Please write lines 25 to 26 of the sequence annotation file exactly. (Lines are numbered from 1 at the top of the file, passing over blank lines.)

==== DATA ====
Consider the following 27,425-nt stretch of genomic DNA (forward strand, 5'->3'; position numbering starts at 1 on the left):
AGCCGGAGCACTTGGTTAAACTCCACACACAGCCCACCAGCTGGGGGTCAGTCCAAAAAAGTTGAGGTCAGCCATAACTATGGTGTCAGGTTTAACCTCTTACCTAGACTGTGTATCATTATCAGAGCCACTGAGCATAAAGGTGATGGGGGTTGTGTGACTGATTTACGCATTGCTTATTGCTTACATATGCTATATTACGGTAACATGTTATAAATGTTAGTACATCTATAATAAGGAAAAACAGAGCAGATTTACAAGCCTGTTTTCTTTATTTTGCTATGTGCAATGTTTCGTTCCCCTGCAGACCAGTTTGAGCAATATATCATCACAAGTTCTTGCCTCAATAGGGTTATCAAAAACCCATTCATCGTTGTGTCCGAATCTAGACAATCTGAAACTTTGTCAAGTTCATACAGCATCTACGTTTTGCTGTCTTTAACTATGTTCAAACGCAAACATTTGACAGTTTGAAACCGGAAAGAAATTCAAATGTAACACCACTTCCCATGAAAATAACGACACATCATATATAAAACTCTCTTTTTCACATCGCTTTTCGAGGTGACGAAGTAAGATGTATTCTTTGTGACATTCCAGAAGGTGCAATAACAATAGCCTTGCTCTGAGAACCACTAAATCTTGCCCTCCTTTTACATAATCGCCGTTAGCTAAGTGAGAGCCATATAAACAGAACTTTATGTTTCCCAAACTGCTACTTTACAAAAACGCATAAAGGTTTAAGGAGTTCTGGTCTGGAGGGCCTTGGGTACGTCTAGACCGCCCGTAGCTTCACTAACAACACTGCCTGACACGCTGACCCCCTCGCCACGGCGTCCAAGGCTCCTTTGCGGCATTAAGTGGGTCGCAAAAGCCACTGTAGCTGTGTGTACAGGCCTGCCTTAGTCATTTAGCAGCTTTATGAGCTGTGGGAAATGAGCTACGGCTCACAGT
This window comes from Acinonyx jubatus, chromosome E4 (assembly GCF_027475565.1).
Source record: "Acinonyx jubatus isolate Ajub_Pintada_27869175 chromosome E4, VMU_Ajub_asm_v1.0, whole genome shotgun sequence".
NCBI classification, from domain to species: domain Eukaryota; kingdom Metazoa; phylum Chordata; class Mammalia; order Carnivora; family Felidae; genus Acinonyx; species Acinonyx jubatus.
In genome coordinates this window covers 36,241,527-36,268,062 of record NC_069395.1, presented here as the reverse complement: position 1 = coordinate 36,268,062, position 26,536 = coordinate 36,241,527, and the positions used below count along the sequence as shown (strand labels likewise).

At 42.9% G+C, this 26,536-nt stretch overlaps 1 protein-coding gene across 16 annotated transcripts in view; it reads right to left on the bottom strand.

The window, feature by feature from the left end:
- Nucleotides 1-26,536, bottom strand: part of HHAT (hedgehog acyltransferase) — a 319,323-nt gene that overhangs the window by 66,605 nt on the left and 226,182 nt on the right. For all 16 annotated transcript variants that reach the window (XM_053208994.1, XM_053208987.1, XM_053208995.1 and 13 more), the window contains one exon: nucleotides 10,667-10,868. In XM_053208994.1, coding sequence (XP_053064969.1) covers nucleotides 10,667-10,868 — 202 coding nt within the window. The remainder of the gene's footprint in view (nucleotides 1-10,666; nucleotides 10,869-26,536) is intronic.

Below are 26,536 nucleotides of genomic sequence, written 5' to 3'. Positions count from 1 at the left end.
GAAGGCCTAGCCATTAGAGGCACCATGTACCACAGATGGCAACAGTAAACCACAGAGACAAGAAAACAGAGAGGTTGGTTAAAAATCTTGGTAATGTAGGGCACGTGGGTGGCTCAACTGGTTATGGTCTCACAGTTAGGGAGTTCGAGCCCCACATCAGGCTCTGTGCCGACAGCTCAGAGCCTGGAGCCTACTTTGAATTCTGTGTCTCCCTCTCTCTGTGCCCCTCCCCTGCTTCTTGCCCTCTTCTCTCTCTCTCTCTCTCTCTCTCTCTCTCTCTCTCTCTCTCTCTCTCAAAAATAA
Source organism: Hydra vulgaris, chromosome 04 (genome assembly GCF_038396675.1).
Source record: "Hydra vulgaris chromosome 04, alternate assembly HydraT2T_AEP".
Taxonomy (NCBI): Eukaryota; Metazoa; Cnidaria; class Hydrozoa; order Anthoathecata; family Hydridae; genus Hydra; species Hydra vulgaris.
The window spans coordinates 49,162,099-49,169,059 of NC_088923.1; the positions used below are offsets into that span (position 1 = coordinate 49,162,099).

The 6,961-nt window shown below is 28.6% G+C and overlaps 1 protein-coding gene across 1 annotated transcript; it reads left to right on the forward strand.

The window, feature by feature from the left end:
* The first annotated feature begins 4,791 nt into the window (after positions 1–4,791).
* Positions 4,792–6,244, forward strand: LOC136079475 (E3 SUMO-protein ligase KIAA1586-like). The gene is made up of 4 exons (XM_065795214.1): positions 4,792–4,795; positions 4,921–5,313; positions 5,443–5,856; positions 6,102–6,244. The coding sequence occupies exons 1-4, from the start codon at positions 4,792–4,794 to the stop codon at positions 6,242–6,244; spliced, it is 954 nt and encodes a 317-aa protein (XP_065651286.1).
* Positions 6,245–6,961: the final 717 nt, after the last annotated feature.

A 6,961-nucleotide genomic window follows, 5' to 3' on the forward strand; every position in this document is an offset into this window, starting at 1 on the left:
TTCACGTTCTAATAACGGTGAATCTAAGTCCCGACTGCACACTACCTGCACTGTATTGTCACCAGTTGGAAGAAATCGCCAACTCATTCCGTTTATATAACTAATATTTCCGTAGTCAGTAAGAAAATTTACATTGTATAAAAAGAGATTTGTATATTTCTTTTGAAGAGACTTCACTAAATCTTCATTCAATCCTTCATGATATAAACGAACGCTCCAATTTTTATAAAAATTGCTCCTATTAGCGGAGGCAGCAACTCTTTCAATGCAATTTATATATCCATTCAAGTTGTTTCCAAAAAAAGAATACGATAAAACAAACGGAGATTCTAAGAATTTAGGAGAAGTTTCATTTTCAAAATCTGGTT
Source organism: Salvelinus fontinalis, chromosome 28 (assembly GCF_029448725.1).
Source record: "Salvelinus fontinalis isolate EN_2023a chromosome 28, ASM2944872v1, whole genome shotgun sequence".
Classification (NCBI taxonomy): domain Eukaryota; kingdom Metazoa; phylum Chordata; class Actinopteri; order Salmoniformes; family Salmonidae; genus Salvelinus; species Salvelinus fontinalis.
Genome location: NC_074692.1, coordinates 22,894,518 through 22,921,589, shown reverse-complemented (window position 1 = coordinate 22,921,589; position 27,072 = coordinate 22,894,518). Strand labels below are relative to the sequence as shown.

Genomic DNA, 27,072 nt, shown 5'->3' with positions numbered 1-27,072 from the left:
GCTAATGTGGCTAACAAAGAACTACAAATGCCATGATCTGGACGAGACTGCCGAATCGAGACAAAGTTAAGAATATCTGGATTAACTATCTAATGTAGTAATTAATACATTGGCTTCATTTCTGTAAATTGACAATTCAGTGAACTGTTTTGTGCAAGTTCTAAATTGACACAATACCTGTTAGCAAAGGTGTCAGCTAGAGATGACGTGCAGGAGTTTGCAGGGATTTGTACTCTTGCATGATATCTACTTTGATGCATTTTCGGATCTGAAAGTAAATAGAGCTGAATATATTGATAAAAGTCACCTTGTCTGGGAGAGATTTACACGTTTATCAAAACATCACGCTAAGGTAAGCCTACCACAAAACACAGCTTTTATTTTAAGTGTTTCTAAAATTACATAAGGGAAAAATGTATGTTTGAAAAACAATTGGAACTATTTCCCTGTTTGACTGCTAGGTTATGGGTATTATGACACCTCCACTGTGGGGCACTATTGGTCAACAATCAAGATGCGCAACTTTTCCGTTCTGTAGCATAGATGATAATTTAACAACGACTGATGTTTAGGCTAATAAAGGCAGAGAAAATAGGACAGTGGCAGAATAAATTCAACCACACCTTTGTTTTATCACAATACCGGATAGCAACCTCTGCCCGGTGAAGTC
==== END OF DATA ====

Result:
Classification (NCBI taxonomy): domain Eukaryota; kingdom Metazoa; phylum Chordata; class Actinopteri; order Salmoniformes; family Salmonidae; genus Salvelinus; species Salvelinus fontinalis.
Genome location: NC_074692.1, coordinates 22,894,518 through 22,921,589, shown reverse-complemented (window position 1 = coordinate 22,921,589; position 27,072 = coordinate 22,894,518). Strand labels below are relative to the sequence as shown.